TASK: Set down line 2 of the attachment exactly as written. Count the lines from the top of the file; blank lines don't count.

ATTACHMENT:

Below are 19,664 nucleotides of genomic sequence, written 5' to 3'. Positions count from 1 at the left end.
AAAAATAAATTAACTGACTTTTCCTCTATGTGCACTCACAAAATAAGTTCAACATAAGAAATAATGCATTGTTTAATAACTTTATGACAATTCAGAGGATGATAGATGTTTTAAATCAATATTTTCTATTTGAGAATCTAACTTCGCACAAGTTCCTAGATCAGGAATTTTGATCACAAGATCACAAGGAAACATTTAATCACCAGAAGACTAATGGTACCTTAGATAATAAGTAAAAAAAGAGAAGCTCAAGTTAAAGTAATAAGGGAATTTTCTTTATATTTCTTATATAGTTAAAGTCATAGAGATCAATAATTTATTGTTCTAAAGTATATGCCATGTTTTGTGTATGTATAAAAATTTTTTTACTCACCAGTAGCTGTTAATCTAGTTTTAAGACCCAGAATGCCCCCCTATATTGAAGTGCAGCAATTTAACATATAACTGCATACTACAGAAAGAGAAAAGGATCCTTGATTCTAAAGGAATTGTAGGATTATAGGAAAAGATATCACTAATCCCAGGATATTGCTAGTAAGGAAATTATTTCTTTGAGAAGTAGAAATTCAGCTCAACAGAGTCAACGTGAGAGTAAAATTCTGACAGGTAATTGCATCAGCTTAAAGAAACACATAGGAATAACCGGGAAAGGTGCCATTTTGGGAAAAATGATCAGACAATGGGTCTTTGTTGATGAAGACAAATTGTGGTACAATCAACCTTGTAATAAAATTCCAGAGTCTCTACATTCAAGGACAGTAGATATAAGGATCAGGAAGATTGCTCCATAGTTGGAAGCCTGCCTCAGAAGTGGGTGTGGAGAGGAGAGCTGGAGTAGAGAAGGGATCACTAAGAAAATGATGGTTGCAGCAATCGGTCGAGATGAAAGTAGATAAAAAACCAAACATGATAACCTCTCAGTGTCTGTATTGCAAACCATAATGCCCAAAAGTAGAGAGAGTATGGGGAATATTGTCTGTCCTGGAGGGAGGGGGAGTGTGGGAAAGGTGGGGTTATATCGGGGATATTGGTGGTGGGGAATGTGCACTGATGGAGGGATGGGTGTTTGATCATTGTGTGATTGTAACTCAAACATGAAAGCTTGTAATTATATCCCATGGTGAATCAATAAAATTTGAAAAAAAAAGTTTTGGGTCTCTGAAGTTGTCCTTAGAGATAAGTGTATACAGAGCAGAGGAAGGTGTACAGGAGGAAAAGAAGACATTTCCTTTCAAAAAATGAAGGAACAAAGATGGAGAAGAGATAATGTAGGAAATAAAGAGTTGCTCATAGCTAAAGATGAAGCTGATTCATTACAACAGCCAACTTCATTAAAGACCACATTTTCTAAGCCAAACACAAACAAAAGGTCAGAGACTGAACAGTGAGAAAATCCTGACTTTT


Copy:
AAAAATAAATTAACTGACTTTTCCTCTATGTGCACTCACAAAATAAGTTCAACATAAGAAATAATGCATTGTTTAATAACTTTATGACAATTCAGAGGATGATAGATGTTTTAAATCAATATTTTCTATTTGAGAATCTAACTTCGCACAAGTTCCTAGATCAGGAATTTTGATCACAAGATCACAAGGAAACATTTAATCACCAGAAGACTAATGGTACCTTAGATAATAAGTAAAAAAAGAGAAGCTCAAGTTAAAGTAATAAGGGAATTTTCTTTATATTTCTTATATAGTTAAAGTCATAGAGATCAATAATTTATTGTTCTAAAGTATATGCCATGTTTTGTGTATGTATAAAAATTTTTTTACTCACCAGTAGCTGTTAATCTAGTTTTAAGACCCAGAATGCCCCCCTATATTGAAGTGCAGCAATTTAACATATAACTGCATACTACAGAAAGAGAAAAGGATCCTTGATTCTAAAGGAATTGTAGGATTATAGGAAAAGATATCACTAATCCCAGGATATTGCTAGTAAGGAAATTATTTCTTTGAGAAGTAGAAATTCAGCTCAACAGAGTCAACGTGAGAGTAAAATTCTGACAGGTAATTGCATCAGCTTAAAGAAACACATAGGAATAACCGGGAAAGGTGCCATTTTGGGAAAAATGATCAGACAATGGGTCTTTGTTGATGAAGACAAATTGTGGTACAATCAACCTTGTAATAAAATTCCAGAGTCTCTACATTCAAGGACAGTAGATATAAGGATCAGGAAGATTGCTCCATAGTTGGAAGCCTGCCTCAGAAGTGGGTGTGGAGAGGAGAGCTGGAGTAGAGAAGGGATCACTAAGAAAATGATGGTTGCAGCAATCGGTCGAGATGAAAGTAGATAAAAAACCAAACATGATAACCTCTCAGTGTCTGTATTGCAAACCATAATGCCCAAAAGTAGAGAGAGTATGGGGAATATTGTCTGTCCTGGAGGGAGGGGGAGTGTGGGAAAGGTGGGGTTATATCGGGGATATTGGTGGTGGGGAATGTGCACTGATGGAGGGATGGGTGTTTGATCATTGTGTGATTGTAACTCAAACATGAAAGCTTGTAATTATATCCCATGGTGAATCAATAAAATTTGAAAAAAAAAGTTTTGGGTCTCTGAAGTTGTCCTTAGAGATAAGTGTATACAGAGCAGAGGAAGGTGTACAGGAGGAAAAGAAGACATTTCCTTTCAAAAAATGAAGGAACAAAGATGGAGAAGAGATAATGTAGGAAATAAAGAGTTGCTCATAGCTAAAGATGAAGCTGATTCATTACAACAGCCAACTTCATTAAAGACCACATTTTCTAAGCCAAACACAAACAAAAGGTCAGAGACTGAACAGTGAGAAAATCCTGACTTTT